Cameron Huddleston: Best and Worst Buys of April 2014

Stacy Rapacon: Great Mutual Funds for Young Investors

Sarah Boesveld: Teacher keeps promise to mail thousands of former students letters written by their past selves

The Kosher Gourmet by Sharon Thompson Anyone can make a salad, you say. But can they make a great salad? (SECRETS, TESTED TECHNIQUES + 4 RECIPES, INCLUDING DRESSINGS)

April 2, 2014

Paul Greenberg: Death and joy in the spring

Dan Barry: Should South Carolina Jews be forced to maintain this chimney built by Germans serving the Nazis?

Mayra Bitsko: Save me! An alien took over my child's personality

Frank Clayton: Get happy: 20 scientifically proven happiness activities

Susan Scutti: It's Genetic! Obesity and the 'Carb Breakdown' Gene

Lecia Bushak: Why Hand Sanitizer May Actually Harm Your Health

Stacy Rapacon: Great Funds You Can Own for $500 or Less

Cameron Huddleston: 7 Ways to Save on Home Decor

The Kosher Gourmet by Steve Petusevsky Exploring ingredients as edible-stuffed containers (TWO RECIPES + TIPS & TECHINQUES)

Jewish World Review

The Five Best ETFs for 2014

By Steven Goldberg

Exchange-traded funds offer lower costs than most mutual funds, and your choices keep increasing

JewishWorldReview.com | Exchange-traded funds are terrific tools for investing. ETFs are generally much less expensive than ordinary actively managed mutual funds. Unlike most actively managed funds, ETFs rarely make capital-gains distributions, so they are more tax-friendly than all but the best-run index funds.

For the uninitiated, ETFs are just like regular mutual funds in that they own a bunch of securities. But they trade just like stocks -- almost always at or very near their net asset value. Almost all ETFs track specific indexes, although many of these indexes are esoteric, and some were created solely to launch an ETF.

Too many ETFs are ridiculous. You can buy leveraged ETFs or ETFs that move inversely from their indexes. You can also buy ETFs that invest in incredibly narrow sectors, such as nuclear power, semiconductors or agribusiness. Steer clear of this type of nonsense.

Which ones are worthy of your investment dollars in 2014? With the stock market fully valued and shares of most small companies overvalued, employ caution. For me, that means owning a lot of high-quality large companies. I'm not worried about keeping up with the indexes in the current bull market; I'm worried about getting killed in the next bear market -- and blue chips tend to hold up relatively well in lousy markets. (For the record, I don't expect a bear market in 2014.) The one exception to my defensive posture is emerging markets, which albeit volatile and troubled are, in my view, too cheap and have too much long-term promise to pass up.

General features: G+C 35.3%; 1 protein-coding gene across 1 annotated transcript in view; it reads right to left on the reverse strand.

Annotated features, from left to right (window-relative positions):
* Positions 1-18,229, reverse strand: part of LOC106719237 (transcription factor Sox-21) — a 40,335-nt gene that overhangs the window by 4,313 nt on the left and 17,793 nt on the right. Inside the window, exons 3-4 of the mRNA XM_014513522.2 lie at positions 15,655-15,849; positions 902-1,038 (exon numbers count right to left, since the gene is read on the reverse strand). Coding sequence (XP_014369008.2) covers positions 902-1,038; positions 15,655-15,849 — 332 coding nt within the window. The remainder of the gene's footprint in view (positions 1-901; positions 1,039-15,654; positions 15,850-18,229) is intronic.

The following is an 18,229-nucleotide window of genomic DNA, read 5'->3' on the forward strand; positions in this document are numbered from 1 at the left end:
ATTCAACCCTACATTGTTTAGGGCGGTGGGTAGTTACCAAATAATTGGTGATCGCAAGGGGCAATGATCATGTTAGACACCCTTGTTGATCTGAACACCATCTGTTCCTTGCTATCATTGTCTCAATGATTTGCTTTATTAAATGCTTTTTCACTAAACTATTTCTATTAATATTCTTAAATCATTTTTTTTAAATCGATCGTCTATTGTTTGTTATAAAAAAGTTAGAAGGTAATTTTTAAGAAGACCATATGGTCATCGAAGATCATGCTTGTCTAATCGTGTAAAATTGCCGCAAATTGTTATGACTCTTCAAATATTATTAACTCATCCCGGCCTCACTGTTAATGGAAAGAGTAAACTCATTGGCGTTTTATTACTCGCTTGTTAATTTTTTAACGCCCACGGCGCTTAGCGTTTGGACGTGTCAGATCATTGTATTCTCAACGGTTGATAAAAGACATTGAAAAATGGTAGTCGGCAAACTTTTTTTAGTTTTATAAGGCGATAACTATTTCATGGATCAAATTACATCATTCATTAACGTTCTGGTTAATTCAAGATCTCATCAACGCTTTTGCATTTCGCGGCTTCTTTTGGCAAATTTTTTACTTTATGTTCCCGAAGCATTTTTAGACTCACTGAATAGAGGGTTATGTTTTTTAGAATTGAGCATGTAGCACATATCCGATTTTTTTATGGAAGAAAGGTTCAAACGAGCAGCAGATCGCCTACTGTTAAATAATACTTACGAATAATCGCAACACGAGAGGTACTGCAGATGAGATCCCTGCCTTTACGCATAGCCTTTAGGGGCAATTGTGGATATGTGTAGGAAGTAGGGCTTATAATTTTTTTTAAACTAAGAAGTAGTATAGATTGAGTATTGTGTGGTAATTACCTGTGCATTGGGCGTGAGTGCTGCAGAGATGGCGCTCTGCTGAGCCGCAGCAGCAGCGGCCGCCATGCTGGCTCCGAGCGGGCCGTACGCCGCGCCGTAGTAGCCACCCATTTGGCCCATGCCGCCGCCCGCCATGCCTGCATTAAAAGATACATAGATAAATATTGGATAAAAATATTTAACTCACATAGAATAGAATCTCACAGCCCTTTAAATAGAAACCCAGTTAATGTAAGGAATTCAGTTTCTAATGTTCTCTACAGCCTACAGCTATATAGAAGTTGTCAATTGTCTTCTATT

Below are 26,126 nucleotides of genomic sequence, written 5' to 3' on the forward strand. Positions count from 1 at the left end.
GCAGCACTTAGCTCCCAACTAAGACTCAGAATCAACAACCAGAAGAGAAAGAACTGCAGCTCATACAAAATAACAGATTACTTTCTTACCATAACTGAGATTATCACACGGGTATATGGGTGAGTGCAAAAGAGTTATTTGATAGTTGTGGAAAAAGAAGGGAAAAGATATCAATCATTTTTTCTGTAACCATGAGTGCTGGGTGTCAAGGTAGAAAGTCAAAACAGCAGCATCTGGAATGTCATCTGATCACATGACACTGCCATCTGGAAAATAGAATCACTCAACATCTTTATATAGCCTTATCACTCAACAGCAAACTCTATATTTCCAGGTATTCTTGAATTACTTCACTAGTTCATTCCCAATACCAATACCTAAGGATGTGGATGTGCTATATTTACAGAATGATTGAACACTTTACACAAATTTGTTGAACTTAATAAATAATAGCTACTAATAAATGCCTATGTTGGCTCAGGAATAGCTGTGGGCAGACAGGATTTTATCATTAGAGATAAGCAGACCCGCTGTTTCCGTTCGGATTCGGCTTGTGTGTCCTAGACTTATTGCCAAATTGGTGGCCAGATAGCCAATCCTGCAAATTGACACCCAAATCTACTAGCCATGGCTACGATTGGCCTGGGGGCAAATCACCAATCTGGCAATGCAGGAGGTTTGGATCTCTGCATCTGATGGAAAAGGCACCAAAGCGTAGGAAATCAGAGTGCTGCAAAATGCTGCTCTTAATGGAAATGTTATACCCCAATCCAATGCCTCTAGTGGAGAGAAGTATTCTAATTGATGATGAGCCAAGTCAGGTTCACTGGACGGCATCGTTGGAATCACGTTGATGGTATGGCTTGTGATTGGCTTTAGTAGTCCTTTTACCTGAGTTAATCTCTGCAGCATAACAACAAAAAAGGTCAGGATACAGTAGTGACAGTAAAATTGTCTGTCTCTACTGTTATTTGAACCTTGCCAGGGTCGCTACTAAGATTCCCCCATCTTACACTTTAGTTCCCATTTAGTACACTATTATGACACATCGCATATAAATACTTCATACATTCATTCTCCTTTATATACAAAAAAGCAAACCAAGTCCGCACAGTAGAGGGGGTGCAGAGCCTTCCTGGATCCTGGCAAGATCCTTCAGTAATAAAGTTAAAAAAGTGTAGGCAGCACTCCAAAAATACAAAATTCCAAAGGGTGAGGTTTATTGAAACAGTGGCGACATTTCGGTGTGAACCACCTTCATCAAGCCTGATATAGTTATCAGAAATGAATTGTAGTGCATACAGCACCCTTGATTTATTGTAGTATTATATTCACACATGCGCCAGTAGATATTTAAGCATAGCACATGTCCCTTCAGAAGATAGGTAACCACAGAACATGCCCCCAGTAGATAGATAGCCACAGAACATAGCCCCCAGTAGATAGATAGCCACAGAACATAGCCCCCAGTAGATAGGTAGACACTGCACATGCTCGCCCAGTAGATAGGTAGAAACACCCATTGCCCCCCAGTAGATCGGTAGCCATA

In no special order, here are my five favorite ETFs for 2014.

Schwab U.S. Dividend Equity (symbol SCHD) is similar to an old favorite, Vanguard Dividend Appreciation (VIG). Both ETFs invest only in large companies that have paid dividends in each of the past ten years and that have passed other screens designed to ensure their financial health. Schwab considers cash flow, debt and return on equity (a measure of profitability), as well as dividend growth. Vanguard looks at virtually the same measures but invests only in stocks that have raised their dividends in each of the past ten years. The Schwab ETF owns stocks such as Exxon Mobil, Microsoft and Coca-Cola. The Vanguard ETF is superb, but its asset base has swelled to more than $19 billion, making it harder for the fund to buy and sell stocks efficiently. Schwab charges 0.07% annually, compared with 0.10% for Vanguard. The Schwab ETF, which you can buy through any broker, won't keep pace in bull markets but ought to outperform the broad stock market in downturns. From the ETF's inception in late 2011, it has returned an annualized 22.4%, compared with 20.7% for the Vanguard ETF and 23.7% for Standard & Poor's 500-stock index. (All returns are through December 26.)